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Headline News: Anti-pain agent shrinks oral cancers, leaves healthy tissues alone   
Posted: Wednesday, July 30, 2014

Mouse models of human oral cancer treated with an agent called capsazepine showed dramatic tumor shrinkage without damage to surrounding tissues, researchers from the School of Dentistry and School of Medicine at The University of Texas Health Science Center at San Antonio found. The Health Science Center has claimed intellectual property on results of the study, which is described in the journal Oral Oncology......more»

Headline News: Researchers report breakthrough in hepatitis C treatment   
Posted: Wednesday, July 30, 2014

Researchers from The University of Texas Health Science Center at San Antonio, the Texas Liver Institute and other institutions have identified a combination of pills that cures 9 of 10 hepatitis C patients......more»

Headline News: Study aims to save lives—twice   
Posted: Wednesday, July 30, 2014

Two pediatric cancer researchers from San Antonio are launching a new study to learn more about predicting heart problems in adults who are survivors of childhood cancers......more»

Headline News: From teenage mom to medical student   
Posted: Wednesday, July 30, 2014

Alexandra “Allie” Cole, 30, took a longer road than many to the School of Medicine. It was a winding path, from having her first child as a teenager and running a successful coffee shop with her husband, Todd, to riding on a medical roller coaster with her youngest son, Kasen. The experiences, especially Kasen’s, sparked her fire to become a physician......more»

Headline News: Preparing the next generation for bioscience careers   
Posted: Monday, July 14, 2014

Nearly 500 high school and college students are studying science and conducting research at the UT Health Science Center San Antonio this summer as part of an educational “pipeline” to bioscience careers. .....more»

Headline News: Nursing faculty, students help seniors survive summer heat   
Posted: Monday, July 14, 2014

This is the time of year when South Texas temperatures climb to triple digits. It is also time for senior citizens and other vulnerable individuals to ensure they are staying cool to avoid heat-related illnesses. School of Nursing faculty members and students are participating in the “Do You Have a Cool Neighbor?” program that educates older individuals about how to keep cool during the dog days of summer......more»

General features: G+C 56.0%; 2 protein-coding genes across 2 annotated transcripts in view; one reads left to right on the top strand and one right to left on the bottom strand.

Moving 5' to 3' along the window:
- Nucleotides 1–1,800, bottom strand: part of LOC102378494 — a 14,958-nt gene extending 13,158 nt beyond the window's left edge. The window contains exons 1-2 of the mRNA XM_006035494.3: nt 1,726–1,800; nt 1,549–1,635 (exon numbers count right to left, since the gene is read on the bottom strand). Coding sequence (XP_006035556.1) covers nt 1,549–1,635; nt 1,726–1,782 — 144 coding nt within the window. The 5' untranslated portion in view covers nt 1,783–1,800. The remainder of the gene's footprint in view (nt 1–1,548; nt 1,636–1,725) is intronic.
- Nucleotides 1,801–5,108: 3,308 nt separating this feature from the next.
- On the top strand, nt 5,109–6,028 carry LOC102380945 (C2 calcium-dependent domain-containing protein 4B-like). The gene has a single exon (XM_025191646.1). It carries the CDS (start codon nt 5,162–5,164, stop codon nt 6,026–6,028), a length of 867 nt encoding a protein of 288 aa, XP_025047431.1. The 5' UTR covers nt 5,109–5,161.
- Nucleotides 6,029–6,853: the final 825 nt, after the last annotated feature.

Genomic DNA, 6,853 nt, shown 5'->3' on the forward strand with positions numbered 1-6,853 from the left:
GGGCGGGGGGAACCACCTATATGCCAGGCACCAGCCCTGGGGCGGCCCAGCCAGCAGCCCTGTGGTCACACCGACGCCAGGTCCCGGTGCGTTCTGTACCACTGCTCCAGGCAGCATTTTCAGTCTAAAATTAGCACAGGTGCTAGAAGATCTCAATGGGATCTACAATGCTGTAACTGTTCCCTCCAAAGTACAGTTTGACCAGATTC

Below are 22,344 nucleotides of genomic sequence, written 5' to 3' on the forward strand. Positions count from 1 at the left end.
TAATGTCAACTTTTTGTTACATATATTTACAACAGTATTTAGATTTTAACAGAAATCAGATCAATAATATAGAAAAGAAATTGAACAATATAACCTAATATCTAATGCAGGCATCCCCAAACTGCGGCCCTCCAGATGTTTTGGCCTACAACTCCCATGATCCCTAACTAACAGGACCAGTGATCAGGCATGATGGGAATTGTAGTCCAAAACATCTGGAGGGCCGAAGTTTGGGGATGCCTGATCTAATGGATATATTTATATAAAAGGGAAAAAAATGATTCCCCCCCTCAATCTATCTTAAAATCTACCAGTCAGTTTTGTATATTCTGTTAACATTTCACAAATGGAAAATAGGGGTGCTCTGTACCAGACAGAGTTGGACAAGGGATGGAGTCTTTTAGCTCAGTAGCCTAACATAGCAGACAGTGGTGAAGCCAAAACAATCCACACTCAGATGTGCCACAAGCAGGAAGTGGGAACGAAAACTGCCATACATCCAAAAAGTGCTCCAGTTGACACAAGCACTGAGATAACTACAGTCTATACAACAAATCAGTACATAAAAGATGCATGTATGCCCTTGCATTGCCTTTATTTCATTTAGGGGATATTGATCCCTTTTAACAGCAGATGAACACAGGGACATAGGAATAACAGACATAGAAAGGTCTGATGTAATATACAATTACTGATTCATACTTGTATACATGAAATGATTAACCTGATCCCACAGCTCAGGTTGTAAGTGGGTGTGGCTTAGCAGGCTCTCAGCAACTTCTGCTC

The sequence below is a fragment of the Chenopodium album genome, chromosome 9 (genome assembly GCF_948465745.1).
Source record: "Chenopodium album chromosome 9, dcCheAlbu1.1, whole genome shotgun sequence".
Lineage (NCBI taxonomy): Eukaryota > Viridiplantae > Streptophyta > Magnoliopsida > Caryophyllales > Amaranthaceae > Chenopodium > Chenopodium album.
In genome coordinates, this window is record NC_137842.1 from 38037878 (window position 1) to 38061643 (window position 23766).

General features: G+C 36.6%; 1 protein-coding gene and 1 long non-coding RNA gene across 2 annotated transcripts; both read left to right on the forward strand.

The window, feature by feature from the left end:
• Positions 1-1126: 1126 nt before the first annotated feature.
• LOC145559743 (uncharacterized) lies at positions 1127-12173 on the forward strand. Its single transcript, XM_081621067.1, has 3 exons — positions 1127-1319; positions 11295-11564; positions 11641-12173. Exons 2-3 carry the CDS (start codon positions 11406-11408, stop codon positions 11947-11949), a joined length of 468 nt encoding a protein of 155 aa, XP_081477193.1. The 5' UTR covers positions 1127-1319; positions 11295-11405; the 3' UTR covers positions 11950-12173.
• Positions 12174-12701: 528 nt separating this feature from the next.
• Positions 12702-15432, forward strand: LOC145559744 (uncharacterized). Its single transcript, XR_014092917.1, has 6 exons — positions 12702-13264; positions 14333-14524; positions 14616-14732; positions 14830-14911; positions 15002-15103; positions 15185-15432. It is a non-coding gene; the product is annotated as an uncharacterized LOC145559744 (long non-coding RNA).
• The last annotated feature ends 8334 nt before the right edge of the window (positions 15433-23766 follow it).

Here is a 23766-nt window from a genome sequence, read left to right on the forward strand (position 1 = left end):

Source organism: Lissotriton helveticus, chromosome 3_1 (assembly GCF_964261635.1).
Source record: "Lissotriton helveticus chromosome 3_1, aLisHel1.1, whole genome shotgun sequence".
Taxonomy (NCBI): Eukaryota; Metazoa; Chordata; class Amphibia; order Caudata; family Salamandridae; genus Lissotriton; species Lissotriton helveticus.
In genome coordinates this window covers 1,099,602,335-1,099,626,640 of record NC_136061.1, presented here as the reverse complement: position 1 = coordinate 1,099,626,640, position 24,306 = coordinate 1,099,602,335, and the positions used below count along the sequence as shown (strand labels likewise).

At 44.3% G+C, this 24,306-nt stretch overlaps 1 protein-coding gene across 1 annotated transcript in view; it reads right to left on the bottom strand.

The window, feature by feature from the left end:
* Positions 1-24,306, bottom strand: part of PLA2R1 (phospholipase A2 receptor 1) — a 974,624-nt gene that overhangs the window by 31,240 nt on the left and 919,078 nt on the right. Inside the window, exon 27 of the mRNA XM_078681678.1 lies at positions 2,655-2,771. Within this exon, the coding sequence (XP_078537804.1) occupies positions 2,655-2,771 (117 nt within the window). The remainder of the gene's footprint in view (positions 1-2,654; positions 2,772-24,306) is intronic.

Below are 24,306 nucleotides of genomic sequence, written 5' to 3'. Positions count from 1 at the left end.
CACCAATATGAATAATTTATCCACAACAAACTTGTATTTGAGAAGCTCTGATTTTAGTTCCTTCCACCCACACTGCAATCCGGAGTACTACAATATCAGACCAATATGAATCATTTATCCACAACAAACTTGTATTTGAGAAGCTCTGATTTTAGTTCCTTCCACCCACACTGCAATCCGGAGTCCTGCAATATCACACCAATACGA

Headline News: Dr. Bailey named master fellow of cardiovascular medicine   
Posted: Monday, July 14, 2014

Steven Bailey, M.D., was recently inducted into the inaugural 2014 Class of Master Fellows of the Society for Cardiovascular Angiography and Interventions (SCAI), the professional medical society for adult and pediatric invasive/interventional cardiologists. Dr. Bailey is professor and chief of the Janey and Dolph Briscoe Division of Cardiology at the UT Health Science Center San Antonio......more»

Headline News: UT Medicine doctor to discuss sinusitis at free event July 15   
Posted: Monday, July 14, 2014

Are a runny nose and watery eyes keeping you from counting the daisies? Do you suffer from a poor sense of smell or facial pressure? Philip Chen, M.D., of UT Medicine San Antonio will discuss sinus problems and the most up-to-date solutions at a free informational session open to the public on July 15 at the UT Health Science Center San Antonio......more»

Headline News: Dr. Mojica appointed to U.S. minority health committee    
Posted: Monday, July 14, 2014

Cynthia Mojica, Ph.D., is among five new appointees to the Advisory Committee on Minority Health. The committee is overseen by the Office of Minority Health at the U.S. Department of Health and Human Services. Dr. Mojica is a researcher at the Institute for Health Promotion Research at the UT Health Science Center San Antonio......more»

Headline News: Telemedicine promises to save preemies’ sight at lower cost   
Posted: Monday, July 14, 2014

UT Kids neonatologist Alice Gong, M.D., participated in a national study that confirmed a potentially blinding disease in premature babies could be identified safely and accurately from many miles away. The study showed that telemedicine could effectively monitor vulnerable babies where pediatric ophthalmologists are in short supply. .....more»

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